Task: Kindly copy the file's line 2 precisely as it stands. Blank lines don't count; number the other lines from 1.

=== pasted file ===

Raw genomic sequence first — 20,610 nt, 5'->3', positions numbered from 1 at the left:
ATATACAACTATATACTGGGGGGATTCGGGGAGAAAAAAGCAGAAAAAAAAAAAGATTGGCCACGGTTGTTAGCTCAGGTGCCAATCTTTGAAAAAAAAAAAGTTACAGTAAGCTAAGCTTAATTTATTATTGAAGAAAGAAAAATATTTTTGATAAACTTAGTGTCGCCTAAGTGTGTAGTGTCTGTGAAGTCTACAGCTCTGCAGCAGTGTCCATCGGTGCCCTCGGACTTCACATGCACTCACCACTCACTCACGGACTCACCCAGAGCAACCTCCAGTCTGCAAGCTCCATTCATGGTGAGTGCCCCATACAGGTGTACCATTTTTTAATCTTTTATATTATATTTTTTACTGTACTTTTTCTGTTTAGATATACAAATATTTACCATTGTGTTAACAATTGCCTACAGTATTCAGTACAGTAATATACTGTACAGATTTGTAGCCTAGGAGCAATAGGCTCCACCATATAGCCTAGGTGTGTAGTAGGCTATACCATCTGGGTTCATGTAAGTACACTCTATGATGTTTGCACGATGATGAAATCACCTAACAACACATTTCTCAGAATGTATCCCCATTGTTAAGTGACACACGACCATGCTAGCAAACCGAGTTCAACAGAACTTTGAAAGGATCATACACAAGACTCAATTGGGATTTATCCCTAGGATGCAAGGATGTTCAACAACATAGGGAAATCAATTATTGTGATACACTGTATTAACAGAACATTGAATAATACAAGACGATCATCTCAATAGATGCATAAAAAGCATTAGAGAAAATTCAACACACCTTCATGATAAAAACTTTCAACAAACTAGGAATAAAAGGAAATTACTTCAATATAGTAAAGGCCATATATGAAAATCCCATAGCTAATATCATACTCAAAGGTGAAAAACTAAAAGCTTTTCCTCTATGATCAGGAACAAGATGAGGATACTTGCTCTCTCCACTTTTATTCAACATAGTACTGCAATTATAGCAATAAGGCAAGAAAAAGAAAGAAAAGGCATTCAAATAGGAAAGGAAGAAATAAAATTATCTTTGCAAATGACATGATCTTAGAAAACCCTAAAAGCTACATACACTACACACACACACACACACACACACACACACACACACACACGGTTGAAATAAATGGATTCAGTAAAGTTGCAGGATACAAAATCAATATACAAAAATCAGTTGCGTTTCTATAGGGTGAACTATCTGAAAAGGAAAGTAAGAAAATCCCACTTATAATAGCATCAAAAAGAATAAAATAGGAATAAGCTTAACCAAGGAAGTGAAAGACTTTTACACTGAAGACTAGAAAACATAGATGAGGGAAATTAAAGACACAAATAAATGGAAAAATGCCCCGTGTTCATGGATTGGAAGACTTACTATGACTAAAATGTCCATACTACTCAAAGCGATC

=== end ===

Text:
ATATACAACTATATACTGGGGGGATTCGGGGAGAAAAAAGCAGAAAAAAAAAAAGATTGGCCACGGTTGTTAGCTCAGGTGCCAATCTTTGAAAAAAAAAAAGTTACAGTAAGCTAAGCTTAATTTATTATTGAAGAAAGAAAAATATTTTTGATAAACTTAGTGTCGCCTAAGTGTGTAGTGTCTGTGAAGTCTACAGCTCTGCAGCAGTGTCCATCGGTGCCCTCGGACTTCACATGCACTCACCACTCACTCACGGACTCACCCAGAGCAACCTCCAGTCTGCAAGCTCCATTCATGGTGAGTGCCCCATACAGGTGTACCATTTTTTAATCTTTTATATTATATTTTTTACTGTACTTTTTCTGTTTAGATATACAAATATTTACCATTGTGTTAACAATTGCCTACAGTATTCAGTACAGTAATATACTGTACAGATTTGTAGCCTAGGAGCAATAGGCTCCACCATATAGCCTAGGTGTGTAGTAGGCTATACCATCTGGGTTCATGTAAGTACACTCTATGATGTTTGCACGATGATGAAATCACCTAACAACACATTTCTCAGAATGTATCCCCATTGTTAAGTGACACACGACCATGCTAGCAAACCGAGTTCAACAGAACTTTGAAAGGATCATACACAAGACTCAATTGGGATTTATCCCTAGGATGCAAGGATGTTCAACAACATAGGGAAATCAATTATTGTGATACACTGTATTAACAGAACATTGAATAATACAAGACGATCATCTCAATAGATGCATAAAAAGCATTAGAGAAAATTCAACACACCTTCATGATAAAAACTTTCAACAAACTAGGAATAAAAGGAAATTACTTCAATATAGTAAAGGCCATATATGAAAATCCCATAGCTAATATCATACTCAAAGGTGAAAAACTAAAAGCTTTTCCTCTATGATCAGGAACAAGATGAGGATACTTGCTCTCTCCACTTTTATTCAACATAGTACTGCAATTATAGCAATAAGGCAAGAAAAAGAAAGAAAAGGCATTCAAATAGGAAAGGAAGAAATAAAATTATCTTTGCAAATGACATGATCTTAGAAAACCCTAAAAGCTACATACACTACACACACACACACACACACACACACACACACACACACACGGTTGAAATAAATGGATTCAGTAAAGTTGCAGGATACAAAATCAATATACAAAAATCAGTTGCGTTTCTATAGGGTGAACTATCTGAAAAGGAAAGTAAGAAAATCCCACTTATAATAGCATCAAAAAGAATAAAATAGGAATAAGCTTAACCAAGGAAGTGAAAGACTTTTACACTGAAGACTAGAAAACATAGATGAGGGAAATTAAAGACACAAATAAATGGAAAAATGCCCCGTGTTCATGGATTGGAAGACTTACTATGACTAAAATGTCCATACTACTCAAAGCGATC